DevOps, Development, SWOT

3 Threats to DevOps Implementation

Onboarding new clients to an agency is a tough job, and as such, there is a lot of things that one must consider to ensure a successful technical customer transition into your development agency. 
Despite current technical tool sets possessing deep sophistication - developers and admins are still using legacy methodology during the custodial changeover of client code. 
A considerable number of DevOps implementation cases will be porting old code and practices to a completely new and doctrinally different methodology. With that being said, I’d like to address some of the key blockers that you’ll face when bringing on new clients to the agency. 


#1: Code runs on old software

There are many cases where a custom app requires a certain version of php that is very much out of band or no longer supported. This can slow your onboarding process considerably. Many agencies have a certain stack they like, which can cause assimilation issues, since you now have to stand up a custom corner of your hosting network to let the code run while you rewrite their application to work in a non-legacy environment.  This can be fixed by discovering the exact version and accompanying modules, and building a custom docker image using Jenkins or Docker Hub - and testing it real world before cutting everything over. 

#2: No version control

When sites are not developed, maintained and possessed in some sort of source control system like GitHub or BitBucket, it is very difficult to look back and see what.changes were made to the code that caused certain problems. Anybody can zip up and copy code over, but there could be something missing. Likewise, you will likely run into trouble that, like mentioned before, would likely be easier to troubleshoot if you have a good history.  The best thing to do here is to get everything into source control that you can, and make sure the code you have in source control can run if you deploy it into your environment. Only after you certify that it runs, should you then begin to work with the code from that specific code base.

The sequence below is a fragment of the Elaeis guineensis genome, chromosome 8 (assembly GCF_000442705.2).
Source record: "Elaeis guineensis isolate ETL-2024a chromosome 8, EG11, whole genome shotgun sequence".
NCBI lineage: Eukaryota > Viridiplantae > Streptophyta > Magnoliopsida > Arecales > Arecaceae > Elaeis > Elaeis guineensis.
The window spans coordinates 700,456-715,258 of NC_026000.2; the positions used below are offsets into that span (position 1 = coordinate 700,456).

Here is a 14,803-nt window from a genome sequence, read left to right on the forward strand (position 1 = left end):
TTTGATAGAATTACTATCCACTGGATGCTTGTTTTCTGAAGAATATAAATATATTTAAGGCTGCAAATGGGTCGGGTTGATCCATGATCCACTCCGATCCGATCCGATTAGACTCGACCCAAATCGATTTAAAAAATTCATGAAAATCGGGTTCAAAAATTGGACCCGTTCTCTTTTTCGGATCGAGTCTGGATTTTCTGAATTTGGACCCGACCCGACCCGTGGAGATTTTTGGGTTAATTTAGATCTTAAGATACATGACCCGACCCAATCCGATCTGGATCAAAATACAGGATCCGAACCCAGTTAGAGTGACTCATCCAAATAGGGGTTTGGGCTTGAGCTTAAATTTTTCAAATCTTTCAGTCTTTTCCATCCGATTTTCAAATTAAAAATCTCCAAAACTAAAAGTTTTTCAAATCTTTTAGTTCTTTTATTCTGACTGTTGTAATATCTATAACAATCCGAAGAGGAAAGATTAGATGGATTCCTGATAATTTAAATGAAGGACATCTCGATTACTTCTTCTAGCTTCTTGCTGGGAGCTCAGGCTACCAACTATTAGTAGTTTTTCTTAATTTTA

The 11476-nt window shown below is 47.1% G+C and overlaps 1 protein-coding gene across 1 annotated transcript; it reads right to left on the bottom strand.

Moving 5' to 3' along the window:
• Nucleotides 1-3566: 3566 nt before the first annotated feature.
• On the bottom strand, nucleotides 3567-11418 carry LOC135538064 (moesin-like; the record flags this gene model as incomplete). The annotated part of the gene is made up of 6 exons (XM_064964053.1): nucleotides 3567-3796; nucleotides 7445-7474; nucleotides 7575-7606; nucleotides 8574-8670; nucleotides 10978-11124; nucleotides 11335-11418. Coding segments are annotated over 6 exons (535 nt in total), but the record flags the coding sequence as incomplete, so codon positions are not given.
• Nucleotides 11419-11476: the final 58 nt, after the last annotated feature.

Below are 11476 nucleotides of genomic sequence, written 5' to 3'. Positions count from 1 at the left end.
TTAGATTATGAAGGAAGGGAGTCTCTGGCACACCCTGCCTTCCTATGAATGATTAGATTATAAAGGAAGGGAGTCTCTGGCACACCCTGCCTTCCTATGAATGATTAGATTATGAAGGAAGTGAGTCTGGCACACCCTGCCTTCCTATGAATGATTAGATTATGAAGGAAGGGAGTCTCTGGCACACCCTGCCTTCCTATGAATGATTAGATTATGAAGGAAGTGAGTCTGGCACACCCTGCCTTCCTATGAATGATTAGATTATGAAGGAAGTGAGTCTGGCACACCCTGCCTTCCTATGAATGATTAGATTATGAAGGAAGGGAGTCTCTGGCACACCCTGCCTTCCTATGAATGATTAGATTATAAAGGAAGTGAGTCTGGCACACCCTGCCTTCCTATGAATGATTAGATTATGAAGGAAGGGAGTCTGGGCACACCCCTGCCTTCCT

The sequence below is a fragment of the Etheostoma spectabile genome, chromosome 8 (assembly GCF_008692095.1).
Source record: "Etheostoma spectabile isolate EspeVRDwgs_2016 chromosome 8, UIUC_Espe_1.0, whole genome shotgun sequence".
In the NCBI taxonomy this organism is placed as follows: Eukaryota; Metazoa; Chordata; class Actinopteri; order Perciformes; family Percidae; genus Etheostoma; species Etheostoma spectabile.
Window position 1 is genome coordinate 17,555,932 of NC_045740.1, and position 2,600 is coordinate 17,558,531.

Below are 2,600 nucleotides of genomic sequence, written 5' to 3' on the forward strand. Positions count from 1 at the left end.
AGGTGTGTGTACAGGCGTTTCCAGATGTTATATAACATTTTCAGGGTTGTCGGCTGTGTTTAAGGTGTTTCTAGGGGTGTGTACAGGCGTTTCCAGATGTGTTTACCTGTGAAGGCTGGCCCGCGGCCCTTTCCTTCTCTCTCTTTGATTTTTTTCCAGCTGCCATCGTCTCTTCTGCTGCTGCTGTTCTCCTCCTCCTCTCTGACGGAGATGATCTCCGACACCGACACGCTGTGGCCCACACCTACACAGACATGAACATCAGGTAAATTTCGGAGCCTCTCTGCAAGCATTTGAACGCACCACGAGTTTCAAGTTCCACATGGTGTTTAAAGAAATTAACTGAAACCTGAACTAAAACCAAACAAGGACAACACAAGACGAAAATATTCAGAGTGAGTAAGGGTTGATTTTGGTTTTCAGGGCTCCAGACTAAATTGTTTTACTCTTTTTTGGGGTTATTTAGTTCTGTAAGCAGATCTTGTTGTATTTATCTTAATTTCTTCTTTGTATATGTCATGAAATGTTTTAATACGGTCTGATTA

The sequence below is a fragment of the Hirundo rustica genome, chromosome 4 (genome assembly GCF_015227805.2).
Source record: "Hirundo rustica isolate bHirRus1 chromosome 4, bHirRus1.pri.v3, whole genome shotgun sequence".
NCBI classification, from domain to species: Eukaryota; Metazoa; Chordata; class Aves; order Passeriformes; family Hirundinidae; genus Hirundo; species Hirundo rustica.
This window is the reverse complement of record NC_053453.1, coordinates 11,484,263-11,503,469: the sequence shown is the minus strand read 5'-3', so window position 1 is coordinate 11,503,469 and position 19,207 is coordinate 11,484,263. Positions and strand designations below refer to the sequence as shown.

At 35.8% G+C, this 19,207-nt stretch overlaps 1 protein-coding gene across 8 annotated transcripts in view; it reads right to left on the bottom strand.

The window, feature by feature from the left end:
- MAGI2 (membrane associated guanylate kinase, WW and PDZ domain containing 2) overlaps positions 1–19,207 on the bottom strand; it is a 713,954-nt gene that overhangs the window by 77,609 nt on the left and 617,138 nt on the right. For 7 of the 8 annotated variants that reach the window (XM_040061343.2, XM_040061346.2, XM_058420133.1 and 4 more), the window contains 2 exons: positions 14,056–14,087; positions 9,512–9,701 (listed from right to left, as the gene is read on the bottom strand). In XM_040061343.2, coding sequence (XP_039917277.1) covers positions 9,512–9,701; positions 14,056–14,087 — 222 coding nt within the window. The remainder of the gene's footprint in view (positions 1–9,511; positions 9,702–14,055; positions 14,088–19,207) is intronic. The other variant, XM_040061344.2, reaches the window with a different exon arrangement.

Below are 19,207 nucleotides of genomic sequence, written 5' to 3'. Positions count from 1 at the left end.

#3: 3rd-party friction

There are cases where 3rd parties maintain some part of the customer web application, and those 3rd parties come with your new relationship. It is best practice to get integrated with key technical players at the 3rd party before taking custody of the client code. Often times, they prove to be blockers during custody changes or migrations because their focus is only the single piece or stake they have in the system you just took ownership of. These are people you will need to be in the most communication with during the technical lift of the customer application. It is also worth noting that lost of 3rd party vendors (custom extensions for wordpress or magento, xml feed providers in the aviation industry, etc.) tend to not be very. DevOps aware, so it is important that you have a procedure for integrating 3rd parties into your flow, without requiting them to make business changes themselves. 
Rick Conlee

Rick Conlee

Rick is an entrepreneur and networking expert who has spent the last 2 decades designing, building and maintaining special use case technology implementations for government institutions and private industry.